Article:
A group of teachers and administrators went to the P-3 Governor’s Institute last summer that focused on P-3 collaboration: Working together for student success. The P-3 stands for pre-school to third grade.

The three-day event enabled them to identify needs and strengths specific to their school, Brookville Principal Ruthanne Barbazzeni said. The team identified the school’s strongest need as parent involvement and parent connections. Then they were asked to figure out how they would meet the need if they had all the tools. This started the team thinking of how they would connect the community with the school.

Barbazzeni said many parents are reluctant to get involved or are possibly intimidated for whatever reason. The team had to think of a way to break through such barriers and fuel more communication between the school district and parents.

In three days the team identified the most important need, developed a strategy to meet that need and began planning for its implementation. Donuts & Dialog was born.

The program

Donuts & Dialog provides an informal, relaxed atmosphere for parents come to the school and meet with teachers and principals. They can discuss concerns they have and share information about what’s going on in their lives that may make being involved during a school day difficult. Teachers can share what is going on in the classrooms.

Barbazzeni said she along with the teachers each shared their personal backgrounds. But then they opened the floor to discussion with the parents because they wanted to “talk with” them and not “at” them.

Some of the topics have been how to help a student at home with the “new” math or whether a parent should push to finish homework or not pressure the student. They’ve also discussed attendance issues as well as school and state rules, and how to promote anti-bullying.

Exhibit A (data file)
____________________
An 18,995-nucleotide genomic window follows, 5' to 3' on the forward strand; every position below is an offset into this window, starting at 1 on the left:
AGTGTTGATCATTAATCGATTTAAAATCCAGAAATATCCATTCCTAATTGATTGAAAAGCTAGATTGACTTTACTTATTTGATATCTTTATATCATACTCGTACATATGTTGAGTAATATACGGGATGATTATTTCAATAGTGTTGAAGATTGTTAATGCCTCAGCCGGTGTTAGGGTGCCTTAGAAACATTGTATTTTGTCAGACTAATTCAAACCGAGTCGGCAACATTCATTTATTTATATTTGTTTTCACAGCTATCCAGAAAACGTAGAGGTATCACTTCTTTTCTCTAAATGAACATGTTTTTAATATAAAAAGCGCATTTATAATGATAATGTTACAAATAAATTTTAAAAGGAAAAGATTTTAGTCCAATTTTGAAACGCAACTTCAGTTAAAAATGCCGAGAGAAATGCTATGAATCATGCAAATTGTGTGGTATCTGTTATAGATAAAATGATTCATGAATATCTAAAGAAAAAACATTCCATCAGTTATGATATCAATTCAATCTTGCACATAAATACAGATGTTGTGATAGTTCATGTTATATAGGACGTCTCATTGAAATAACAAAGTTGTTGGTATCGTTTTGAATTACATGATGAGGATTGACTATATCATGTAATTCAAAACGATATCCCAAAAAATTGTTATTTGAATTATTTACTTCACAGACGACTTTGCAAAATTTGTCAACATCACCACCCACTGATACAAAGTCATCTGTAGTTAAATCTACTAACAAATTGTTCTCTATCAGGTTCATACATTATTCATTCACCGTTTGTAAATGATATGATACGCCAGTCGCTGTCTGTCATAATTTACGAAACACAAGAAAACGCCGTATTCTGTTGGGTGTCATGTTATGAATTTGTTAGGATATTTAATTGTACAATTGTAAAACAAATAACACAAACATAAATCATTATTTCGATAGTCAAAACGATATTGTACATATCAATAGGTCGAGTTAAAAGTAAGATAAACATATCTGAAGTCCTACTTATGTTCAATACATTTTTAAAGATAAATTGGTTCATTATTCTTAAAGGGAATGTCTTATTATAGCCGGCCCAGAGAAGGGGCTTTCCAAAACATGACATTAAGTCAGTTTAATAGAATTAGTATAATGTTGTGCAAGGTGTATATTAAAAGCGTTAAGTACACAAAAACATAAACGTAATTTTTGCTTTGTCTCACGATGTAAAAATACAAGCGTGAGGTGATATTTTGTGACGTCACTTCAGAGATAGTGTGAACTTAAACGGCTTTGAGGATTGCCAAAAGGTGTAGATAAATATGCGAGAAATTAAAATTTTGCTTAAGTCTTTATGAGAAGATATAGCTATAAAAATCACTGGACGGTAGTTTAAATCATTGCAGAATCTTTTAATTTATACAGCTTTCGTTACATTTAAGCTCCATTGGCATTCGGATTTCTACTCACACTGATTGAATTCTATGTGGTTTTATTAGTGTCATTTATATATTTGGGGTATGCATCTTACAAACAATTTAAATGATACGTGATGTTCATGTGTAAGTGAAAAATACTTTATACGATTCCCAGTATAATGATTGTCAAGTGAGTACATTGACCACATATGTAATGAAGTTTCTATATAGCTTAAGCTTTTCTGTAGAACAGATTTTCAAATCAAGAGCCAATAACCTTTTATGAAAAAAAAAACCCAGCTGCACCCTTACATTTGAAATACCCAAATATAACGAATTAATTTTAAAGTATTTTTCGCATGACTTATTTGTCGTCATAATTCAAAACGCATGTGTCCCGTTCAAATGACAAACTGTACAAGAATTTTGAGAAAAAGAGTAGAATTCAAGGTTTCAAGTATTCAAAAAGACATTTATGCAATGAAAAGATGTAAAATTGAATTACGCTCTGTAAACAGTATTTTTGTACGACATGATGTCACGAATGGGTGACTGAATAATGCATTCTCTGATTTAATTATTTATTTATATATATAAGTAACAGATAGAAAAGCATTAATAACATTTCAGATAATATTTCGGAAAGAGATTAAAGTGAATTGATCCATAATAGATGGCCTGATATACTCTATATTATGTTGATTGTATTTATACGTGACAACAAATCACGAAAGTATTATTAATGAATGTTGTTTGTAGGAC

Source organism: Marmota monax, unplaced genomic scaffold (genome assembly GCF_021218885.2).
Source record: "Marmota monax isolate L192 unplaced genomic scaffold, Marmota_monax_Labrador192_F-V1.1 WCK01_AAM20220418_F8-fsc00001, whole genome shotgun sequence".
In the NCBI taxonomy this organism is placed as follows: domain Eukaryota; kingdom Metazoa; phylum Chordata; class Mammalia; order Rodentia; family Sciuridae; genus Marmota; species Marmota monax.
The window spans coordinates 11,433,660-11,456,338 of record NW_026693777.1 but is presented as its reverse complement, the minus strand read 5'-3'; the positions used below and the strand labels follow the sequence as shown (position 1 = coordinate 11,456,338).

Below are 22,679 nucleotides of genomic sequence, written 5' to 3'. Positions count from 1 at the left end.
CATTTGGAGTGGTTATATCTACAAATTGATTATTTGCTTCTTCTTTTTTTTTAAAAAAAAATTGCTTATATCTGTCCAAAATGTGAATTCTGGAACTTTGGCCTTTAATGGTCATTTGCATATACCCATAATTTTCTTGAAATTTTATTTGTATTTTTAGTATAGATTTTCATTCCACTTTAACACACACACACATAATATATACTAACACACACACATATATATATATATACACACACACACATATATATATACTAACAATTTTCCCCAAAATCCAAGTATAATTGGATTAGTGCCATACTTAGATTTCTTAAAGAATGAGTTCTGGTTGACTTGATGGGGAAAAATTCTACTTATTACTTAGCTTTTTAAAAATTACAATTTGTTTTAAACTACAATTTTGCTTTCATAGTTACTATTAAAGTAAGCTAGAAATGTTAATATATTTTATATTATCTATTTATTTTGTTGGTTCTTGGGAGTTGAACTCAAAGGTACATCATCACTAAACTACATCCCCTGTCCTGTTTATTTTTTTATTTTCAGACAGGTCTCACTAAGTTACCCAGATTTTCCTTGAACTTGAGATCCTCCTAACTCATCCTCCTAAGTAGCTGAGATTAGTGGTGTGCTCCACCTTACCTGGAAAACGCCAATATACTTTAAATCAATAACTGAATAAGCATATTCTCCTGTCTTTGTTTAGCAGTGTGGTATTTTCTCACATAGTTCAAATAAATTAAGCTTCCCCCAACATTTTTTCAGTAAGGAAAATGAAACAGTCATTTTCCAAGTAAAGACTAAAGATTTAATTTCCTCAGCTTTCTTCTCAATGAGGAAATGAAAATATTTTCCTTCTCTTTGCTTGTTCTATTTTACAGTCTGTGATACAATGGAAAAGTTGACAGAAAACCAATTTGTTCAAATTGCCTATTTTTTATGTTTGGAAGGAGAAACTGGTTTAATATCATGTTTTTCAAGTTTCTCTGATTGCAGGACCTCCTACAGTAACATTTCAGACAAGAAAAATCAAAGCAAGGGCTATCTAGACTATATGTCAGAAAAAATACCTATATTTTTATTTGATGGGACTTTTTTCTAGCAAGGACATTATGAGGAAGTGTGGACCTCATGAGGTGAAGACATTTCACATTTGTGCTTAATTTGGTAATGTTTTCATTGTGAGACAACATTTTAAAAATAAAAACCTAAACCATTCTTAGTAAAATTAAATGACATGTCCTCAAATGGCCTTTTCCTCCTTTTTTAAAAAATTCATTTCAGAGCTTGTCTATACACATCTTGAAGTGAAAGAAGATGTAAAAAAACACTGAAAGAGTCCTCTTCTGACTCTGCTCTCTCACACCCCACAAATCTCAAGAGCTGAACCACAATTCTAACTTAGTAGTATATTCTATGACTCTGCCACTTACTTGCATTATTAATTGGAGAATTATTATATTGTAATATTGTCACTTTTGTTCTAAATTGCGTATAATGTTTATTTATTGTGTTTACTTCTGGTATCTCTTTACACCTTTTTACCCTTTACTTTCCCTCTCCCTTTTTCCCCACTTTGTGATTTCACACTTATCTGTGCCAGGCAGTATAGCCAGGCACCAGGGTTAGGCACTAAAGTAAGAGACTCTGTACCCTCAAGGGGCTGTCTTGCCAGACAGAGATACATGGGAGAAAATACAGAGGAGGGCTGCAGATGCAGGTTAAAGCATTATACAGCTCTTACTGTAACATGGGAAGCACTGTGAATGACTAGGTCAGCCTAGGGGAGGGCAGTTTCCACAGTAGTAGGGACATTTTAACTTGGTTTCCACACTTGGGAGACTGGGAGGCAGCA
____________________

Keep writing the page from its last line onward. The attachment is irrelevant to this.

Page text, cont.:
Barbazzeni notes that it has been a slow process. There were a handful of parents at the first one and two handfuls at the next one. Each session has grown as word spreads and parents understand what these sessions are all about.

The parents are surveyed as to time of day for the session and topics of discussion. So far it’s been all positive feedback, Barbazzeni says. There is even interest in the school holding some mini workshops for parents on topics such as helping their student with math or learning what students are doing in third grade.

The next Donuts & Dialog will be in April, right after Easter.

The underlying theme is the parents and the school working together for the student’s success. But the connection doesn’t stop with just the school and the parents.

Connecting parents
to community agencies

Another phase of the project is to connect the community with the parents and the schools, especially the service agencies. Barbazzeni noted that teachers are usually more acquainted with these community agencies. The schools can connect with the service agencies and parents can connect with schools. This enables teachers to make parents aware of agencies whose services they may need. In the long run it all supports the student and helps them be successful.

Third phase
– transitioning students

A third phase of supporting students’ success is in helping them transition from one grade level to the next.